Drug 'Amnesty Bins' To Debut At Music Festivals Next Week, But Questions Remain
The NSW government's new drug amnesty bins will be debuted at New Year's Eve festivals next week, but questions remain about how exactly they will operate.
State premier Gladys Berejiklian announced earlier this month that amnesty bins -- where people can throw away their drugs "without any questions asked" -- would be used as a harm reduction method at music festivals in NSW.
"The police will leave you alone if you've decided that you have made a bad decision and that you want to make sure that you don't expose yourself to that sort of dangerous behaviour," said police minister David Elliott.
He called the bins "an opportunity to discard dangerous substances without fear of prosecution."
Following a coronial inquest into the deaths of six young people who had taken MDMA at music festivals between December 2017 and January 2019, the NSW deputy coroner last month recommended the state allow a pill testing trial this summer -- a suggestion Berejiklian and the government have repeatedly rubbished.
Buried deep in the deputy coroner's recommendations was a call for amnesty bins, saying that "drug harm reduction groups are to be consulted as to where to place those bins to maximise use and minimise harms." Such bins have been in use at festivals around the world for years.
Berejiklian said the bins would be introduced at events before New Year's Eve but did not outline specific details about which events would host them, or how exactly the process would work.
10 daily has been told the Lost Paradise music festival on the Central Coast was planned to be the first event to host the bins. However, that festival was cancelled recently due to bushfire risk in the area.
NYE In The Park, to be held at Sydney's Victoria Park, has confirmed to 10 daily it will use the bins at its festival on December 31.
“Working closely with NSW Health we can confirm we will be rolling out the use of amnesty bins at NYE In The Park 2019 to help ensure the safest possible festival for all," organisers told 10 daily.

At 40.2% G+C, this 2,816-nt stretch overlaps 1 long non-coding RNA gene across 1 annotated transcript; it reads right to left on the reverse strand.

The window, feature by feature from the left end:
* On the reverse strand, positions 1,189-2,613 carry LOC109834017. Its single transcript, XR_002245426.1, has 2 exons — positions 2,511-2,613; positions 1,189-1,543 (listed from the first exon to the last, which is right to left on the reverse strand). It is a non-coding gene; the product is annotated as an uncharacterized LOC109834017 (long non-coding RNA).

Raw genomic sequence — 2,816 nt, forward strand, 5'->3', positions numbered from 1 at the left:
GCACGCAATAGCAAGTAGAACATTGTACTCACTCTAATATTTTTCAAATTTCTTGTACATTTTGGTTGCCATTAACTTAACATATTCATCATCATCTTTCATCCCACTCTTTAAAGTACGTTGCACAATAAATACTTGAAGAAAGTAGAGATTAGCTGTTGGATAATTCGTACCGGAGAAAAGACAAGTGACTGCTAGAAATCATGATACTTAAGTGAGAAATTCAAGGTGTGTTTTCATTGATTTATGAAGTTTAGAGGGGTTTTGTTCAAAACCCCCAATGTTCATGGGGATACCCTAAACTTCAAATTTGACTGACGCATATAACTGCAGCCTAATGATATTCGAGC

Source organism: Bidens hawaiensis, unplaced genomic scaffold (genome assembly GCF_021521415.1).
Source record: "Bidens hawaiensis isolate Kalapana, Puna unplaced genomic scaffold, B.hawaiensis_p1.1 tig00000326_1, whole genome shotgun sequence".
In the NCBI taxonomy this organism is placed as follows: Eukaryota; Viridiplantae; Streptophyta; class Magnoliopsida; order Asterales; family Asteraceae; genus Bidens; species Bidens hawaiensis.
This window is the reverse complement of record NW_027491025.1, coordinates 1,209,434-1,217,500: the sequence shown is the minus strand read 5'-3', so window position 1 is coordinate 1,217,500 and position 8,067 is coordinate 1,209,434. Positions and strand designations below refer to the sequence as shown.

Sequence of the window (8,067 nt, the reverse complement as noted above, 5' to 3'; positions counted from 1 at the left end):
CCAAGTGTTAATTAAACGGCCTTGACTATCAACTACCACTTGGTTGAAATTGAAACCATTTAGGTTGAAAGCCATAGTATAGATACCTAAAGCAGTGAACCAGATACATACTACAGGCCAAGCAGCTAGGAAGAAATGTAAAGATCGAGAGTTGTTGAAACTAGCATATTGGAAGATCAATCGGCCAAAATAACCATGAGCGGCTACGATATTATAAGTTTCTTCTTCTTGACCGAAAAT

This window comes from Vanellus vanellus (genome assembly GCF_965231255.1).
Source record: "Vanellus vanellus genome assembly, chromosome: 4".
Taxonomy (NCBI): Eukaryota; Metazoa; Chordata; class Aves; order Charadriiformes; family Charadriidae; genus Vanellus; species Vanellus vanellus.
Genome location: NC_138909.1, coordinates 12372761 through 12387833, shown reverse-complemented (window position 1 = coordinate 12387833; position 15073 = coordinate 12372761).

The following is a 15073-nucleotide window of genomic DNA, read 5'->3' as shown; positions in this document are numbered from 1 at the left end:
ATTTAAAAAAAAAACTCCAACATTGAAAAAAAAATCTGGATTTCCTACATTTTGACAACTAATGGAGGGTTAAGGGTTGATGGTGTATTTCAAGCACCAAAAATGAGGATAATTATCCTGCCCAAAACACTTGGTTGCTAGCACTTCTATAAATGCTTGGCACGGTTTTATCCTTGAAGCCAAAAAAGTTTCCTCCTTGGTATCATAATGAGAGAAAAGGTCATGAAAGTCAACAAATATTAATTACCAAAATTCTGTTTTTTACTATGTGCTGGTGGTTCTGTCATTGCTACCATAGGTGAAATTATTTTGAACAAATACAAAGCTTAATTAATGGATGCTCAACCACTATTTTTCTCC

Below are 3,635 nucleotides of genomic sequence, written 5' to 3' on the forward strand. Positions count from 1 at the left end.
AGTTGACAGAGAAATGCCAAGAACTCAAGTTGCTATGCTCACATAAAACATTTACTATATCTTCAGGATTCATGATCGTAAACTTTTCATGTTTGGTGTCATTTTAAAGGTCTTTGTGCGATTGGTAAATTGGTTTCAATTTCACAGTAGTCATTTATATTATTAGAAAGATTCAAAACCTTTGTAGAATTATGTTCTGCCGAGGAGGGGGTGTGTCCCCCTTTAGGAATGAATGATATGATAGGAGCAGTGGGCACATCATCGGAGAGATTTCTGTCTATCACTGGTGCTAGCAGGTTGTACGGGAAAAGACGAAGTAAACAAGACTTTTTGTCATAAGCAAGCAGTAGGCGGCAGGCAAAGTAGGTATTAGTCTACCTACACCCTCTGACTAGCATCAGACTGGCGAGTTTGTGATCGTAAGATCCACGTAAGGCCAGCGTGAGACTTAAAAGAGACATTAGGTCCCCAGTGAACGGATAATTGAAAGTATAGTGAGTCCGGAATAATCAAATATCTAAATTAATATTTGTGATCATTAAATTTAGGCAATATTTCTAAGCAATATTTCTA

The festival, a multi-stage event not far from the city, will feature electronic acts including Girl Talk, Hermitude and Safia.
10 daily understands the bins will not be hosted at the Falls Festival in Byron Bay, while other NYE festivals around NSW did not respond to questions.
NSW Police declined to answer detailed questions about the implementation of the bins at festivals, and how police would interact with people who use the bins. Instead, police referred questions to the NSW Health department.
In a statement, NSW Health said it had studied "a number of domestic and international models" on how to roll the amnesty bins out in NSW.
"The bins are designed to reduce the chance of a panic response ingestion in festivalgoers, where people may rapidly consume a large quantity of drugs on the spot or attempt to unsafely conceal drugs before entry to a festival because they fear being caught with the drugs on their person," a spokesperson told 10 daily.
Some drug overdoses at music festivals had been linked to people swallowing their drugs in fear of being caught in possession.
"Festival patrons will be able to use the bins without fear of being arrested or being monitored by police," the NSW Health spokesperson continued.
"We encourage patrons to use the amnesty bins as well as to seek support and advice from the peer-based harm reduction services and the medical services at the event."
10 daily understands the bins will be placed at a point in the entry to the festival before ticketholders would come into contact with police, giving music fans an opportunity to discard any drugs before meeting officers.
Harm reduction and drug education information will be placed around the bins, while security staff will ensure the bins and drugs remain secure.
"We will work with NSW Police, health experts, other Government agencies and industry stakeholders on these logistics," the NSW Health spokesperson said.
Earlier this month, Berejiklian said the bins were being rolled out in an attempt to stop people panicking when approached by police officers.
"Do not panic if you see police officers. If you see anything that worries you because you've got pills on your person or your friends do, just throw the pills away, no questions asked. Just don't take them because that can kill you or kill one of your friends," Berejiklian said.